Case-Shiller Home Price Indices Post Highest Growth Rates Since 2006
Housing markets continue to improve according to the S&P Case Shiller Home Price Indices released April 30 for February’s data.
The Indices consist of a 10-City Composite Index and a 20-City Composite Index with housing markets for each city reported based on a three-month rolling average of home prices.
Case Shiller Posts Highest Growth Rates Since 2006
The data released yesterday comprised the Indices’ highest growth rates since May 2006.
For the 12 months between February 2012 and February 2013, the 10-City Composite Index reports that average home prices posted a gain of 8.6 percent and average home prices for the 20-City Composite Index grew by 9.3 percent on a non-seasonally adjusted basis.
All 20 cities posted a year-over-year gain for at least two consecutive months.
The 10-City Composite Index grew by 0.4 percent between January and February, while the 20-City Composite Index grew by 0.3 percent for the same time period.
16 of the 20 cities reported rising annual growth rates for home sales between January and February 2013, while four cities including Detroit, Miami, Minneapolis and Phoenix saw decreases between -0.1 and -0.4 percent in annual home prices between January and February 2013 readings.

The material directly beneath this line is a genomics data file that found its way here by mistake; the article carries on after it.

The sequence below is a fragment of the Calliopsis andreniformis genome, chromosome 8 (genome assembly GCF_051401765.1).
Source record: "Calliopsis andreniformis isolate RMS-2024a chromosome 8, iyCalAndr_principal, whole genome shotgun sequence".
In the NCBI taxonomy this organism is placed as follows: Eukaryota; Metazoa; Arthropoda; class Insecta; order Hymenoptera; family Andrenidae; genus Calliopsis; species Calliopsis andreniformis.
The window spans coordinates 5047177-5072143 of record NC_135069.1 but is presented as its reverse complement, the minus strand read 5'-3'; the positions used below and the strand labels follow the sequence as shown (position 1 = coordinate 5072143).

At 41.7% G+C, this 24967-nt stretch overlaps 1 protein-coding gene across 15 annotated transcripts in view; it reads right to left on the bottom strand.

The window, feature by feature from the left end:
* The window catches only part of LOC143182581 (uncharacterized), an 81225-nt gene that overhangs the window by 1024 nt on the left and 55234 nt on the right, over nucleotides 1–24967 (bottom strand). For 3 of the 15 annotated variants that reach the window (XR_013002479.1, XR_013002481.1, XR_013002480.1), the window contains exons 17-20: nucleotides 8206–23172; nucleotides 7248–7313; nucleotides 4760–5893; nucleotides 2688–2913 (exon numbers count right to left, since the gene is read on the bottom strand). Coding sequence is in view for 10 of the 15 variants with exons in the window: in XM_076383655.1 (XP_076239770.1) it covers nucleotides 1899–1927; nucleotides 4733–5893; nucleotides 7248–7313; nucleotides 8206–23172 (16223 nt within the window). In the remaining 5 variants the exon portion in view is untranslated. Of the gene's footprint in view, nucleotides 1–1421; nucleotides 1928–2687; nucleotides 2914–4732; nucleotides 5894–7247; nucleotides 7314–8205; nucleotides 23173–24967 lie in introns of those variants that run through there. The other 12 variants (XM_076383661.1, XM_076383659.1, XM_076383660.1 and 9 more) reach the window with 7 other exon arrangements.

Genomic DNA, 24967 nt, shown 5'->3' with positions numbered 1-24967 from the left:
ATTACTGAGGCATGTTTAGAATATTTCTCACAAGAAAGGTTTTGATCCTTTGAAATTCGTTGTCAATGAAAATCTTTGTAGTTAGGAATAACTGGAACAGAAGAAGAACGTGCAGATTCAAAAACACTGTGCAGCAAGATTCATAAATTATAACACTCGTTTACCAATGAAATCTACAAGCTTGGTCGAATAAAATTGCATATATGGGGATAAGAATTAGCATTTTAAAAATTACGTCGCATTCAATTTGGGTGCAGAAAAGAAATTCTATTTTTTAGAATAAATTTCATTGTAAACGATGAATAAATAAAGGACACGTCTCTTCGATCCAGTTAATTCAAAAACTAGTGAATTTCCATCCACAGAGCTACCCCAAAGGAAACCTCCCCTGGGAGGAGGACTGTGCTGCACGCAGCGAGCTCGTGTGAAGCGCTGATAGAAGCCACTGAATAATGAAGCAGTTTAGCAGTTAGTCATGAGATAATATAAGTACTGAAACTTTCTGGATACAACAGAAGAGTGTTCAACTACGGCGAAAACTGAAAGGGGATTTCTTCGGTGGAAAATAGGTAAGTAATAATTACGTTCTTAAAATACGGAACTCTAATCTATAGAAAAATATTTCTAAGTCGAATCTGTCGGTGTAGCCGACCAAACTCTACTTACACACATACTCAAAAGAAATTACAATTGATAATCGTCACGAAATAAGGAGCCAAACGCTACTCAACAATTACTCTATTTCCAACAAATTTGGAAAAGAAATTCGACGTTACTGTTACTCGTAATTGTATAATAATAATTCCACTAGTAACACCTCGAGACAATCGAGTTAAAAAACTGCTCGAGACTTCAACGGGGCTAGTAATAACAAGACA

Longer-term readings provide a more positive light, as with the example for Phoenix, Arizona.
The month-to-month reading of annual home prices indicated a decrease, but the reading for Phoenix year over year indicates a + 23.0 percent increase in average home prices.
Ten Metro Areas Gain Double Digits Over Past Year
10 cities posted double-digit year-over-year growth rates; they include Atlanta, Detroit, Las Vegas, Los Angeles, Miami, Minneapolis, Phoenix, San Diego, San Francisco and Tampa.
San Diego and Tampa have joined the double-digit cities in February with average home prices increasing for each city of just over 10 percent.
Phoenix, San Francisco, Las Vegas and Atlanta posted the highest year-over-year gains in average home prices.
Three older cities, New York, Boston and Chicago posted the lowest year-over-year rates in average home price readings.
Atlanta and Dallas achieved the highest annual growth rates since the inception of the 10-City Composite (1991) and the 20-City Composite (2001).
Improving Housing Markets Seen As Beacon Of Economic Recovery
Improving housing markets are considered a leading indicator of overall economic recovery as home ownership typically increases wealth and leads to more spending.
Economists note that while current news for housing markets is good, average home prices remain at 2003 levels, which can be very good for new home buyers.
Shortages of available homes in some areas and news that apartment construction is increasing can impact availability and ultimately, the sale of single-family homes.